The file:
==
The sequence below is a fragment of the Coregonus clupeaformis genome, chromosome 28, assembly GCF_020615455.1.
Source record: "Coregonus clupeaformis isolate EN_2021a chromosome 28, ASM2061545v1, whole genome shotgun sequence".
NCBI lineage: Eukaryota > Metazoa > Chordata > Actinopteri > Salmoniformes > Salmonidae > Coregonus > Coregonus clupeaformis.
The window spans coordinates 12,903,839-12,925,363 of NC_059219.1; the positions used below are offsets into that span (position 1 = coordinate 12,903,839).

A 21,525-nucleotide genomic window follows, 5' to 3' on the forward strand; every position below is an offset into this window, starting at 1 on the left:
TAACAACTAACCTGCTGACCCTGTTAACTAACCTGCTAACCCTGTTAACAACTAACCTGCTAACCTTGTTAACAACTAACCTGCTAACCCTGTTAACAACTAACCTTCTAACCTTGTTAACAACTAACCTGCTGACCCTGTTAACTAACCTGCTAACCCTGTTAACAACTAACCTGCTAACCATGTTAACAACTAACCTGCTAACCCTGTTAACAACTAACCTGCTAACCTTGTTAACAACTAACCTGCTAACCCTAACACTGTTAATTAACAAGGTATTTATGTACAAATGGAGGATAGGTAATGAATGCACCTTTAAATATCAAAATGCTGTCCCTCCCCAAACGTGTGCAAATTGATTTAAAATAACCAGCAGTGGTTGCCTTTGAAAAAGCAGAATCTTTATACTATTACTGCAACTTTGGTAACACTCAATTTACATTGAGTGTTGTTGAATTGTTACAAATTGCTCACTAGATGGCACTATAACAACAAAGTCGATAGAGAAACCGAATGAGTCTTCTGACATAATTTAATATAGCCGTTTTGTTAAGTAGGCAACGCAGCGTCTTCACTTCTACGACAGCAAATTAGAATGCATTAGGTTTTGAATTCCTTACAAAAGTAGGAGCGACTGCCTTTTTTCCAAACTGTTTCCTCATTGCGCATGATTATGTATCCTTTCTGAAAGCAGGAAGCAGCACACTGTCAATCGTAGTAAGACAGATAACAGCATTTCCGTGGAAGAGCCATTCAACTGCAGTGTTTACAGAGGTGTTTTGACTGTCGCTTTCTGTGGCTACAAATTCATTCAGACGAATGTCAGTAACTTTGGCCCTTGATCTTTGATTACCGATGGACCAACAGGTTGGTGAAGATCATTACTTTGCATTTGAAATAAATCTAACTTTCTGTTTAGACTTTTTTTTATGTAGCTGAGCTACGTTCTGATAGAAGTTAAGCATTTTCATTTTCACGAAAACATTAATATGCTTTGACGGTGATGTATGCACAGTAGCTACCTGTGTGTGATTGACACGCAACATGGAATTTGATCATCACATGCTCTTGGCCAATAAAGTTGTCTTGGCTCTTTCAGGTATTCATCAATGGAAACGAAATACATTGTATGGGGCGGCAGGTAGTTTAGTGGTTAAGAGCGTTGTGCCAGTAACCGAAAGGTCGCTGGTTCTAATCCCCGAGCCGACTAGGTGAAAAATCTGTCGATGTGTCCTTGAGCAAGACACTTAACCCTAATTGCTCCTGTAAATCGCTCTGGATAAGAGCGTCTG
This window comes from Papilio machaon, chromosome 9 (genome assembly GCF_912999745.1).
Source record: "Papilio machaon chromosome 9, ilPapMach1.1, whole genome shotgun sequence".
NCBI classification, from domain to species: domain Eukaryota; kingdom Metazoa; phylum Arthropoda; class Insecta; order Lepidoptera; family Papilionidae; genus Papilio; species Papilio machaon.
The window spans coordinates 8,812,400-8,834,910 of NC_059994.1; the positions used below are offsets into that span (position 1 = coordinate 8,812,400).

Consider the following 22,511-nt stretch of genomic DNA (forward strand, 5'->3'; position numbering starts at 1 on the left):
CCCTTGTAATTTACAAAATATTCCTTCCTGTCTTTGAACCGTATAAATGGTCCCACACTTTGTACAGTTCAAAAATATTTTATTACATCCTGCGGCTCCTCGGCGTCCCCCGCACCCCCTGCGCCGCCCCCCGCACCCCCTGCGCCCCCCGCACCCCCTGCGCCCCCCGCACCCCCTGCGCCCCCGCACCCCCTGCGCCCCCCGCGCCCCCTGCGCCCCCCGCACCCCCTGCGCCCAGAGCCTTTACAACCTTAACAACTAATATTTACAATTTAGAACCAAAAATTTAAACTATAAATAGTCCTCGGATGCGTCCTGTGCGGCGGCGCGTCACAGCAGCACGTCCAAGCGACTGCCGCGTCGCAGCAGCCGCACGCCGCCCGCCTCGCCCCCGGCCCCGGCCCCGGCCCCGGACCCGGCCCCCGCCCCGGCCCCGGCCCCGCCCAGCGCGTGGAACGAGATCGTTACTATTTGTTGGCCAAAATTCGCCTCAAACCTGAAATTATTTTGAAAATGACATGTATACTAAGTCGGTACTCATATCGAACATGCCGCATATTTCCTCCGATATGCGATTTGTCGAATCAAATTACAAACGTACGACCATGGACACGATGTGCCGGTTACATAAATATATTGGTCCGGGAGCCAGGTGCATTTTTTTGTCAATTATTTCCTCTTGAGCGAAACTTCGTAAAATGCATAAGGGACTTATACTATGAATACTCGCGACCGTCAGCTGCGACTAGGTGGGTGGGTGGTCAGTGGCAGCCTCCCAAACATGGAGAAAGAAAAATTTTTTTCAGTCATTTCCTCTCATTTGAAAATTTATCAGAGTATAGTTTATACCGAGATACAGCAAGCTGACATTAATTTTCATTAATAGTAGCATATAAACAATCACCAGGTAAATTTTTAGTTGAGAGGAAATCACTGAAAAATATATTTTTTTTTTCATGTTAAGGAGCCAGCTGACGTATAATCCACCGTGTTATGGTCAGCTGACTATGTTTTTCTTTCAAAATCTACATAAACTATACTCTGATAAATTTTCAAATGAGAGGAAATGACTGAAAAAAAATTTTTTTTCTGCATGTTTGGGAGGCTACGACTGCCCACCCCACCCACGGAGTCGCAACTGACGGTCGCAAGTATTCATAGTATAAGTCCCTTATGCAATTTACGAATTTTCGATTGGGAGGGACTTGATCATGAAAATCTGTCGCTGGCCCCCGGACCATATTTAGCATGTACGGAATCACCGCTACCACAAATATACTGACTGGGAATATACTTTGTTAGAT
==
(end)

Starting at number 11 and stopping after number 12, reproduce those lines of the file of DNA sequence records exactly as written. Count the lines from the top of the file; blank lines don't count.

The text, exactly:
Consider the following 22,511-nt stretch of genomic DNA (forward strand, 5'->3'; position numbering starts at 1 on the left):
CCCTTGTAATTTACAAAATATTCCTTCCTGTCTTTGAACCGTATAAATGGTCCCACACTTTGTACAGTTCAAAAATATTTTATTACATCCTGCGGCTCCTCGGCGTCCCCCGCACCCCCTGCGCCGCCCCCCGCACCCCCTGCGCCCCCCGCACCCCCTGCGCCCCCCGCACCCCCTGCGCCCCCGCACCCCCTGCGCCCCCCGCGCCCCCTGCGCCCCCCGCACCCCCTGCGCCCAGAGCCTTTACAACCTTAACAACTAATATTTACAATTTAGAACCAAAAATTTAAACTATAAATAGTCCTCGGATGCGTCCTGTGCGGCGGCGCGTCACAGCAGCACGTCCAAGCGACTGCCGCGTCGCAGCAGCCGCACGCCGCCCGCCTCGCCCCCGGCCCCGGCCCCGGCCCCGGACCCGGCCCCCGCCCCGGCCCCGGCCCCGCCCAGCGCGTGGAACGAGATCGTTACTATTTGTTGGCCAAAATTCGCCTCAAACCTGAAATTATTTTGAAAATGACATGTATACTAAGTCGGTACTCATATCGAACATGCCGCATATTTCCTCCGATATGCGATTTGTCGAATCAAATTACAAACGTACGACCATGGACACGATGTGCCGGTTACATAAATATATTGGTCCGGGAGCCAGGTGCATTTTTTTGTCAATTATTTCCTCTTGAGCGAAACTTCGTAAAATGCATAAGGGACTTATACTATGAATACTCGCGACCGTCAGCTGCGACTAGGTGGGTGGGTGGTCAGTGGCAGCCTCCCAAACATGGAGAAAGAAAAATTTTTTTCAGTCATTTCCTCTCATTTGAAAATTTATCAGAGTATAGTTTATACCGAGATACAGCAAGCTGACATTAATTTTCATTAATAGTAGCATATAAACAATCACCAGGTAAATTTTTAGTTGAGAGGAAATCACTGAAAAATATATTTTTTTTTTCATGTTAAGGAGCCAGCTGACGTATAATCCACCGTGTTATGGTCAGCTGACTATGTTTTTCTTTCAAAATCTACATAAACTATACTCTGATAAATTTTCAAATGAGAGGAAATGACTGAAAAAAAATTTTTTTTCTGCATGTTTGGGAGGCTACGACTGCCCACCCCACCCACGGAGTCGCAACTGACGGTCGCAAGTATTCATAGTATAAGTCCCTTATGCAATTTACGAATTTTCGATTGGGAGGGACTTGATCATGAAAATCTGTCGCTGGCCCCCGGACCATATTTAGCATGTACGGAATCACCGCTACCACAAATATACTGACTGGGAATATACTTTGTTAGAT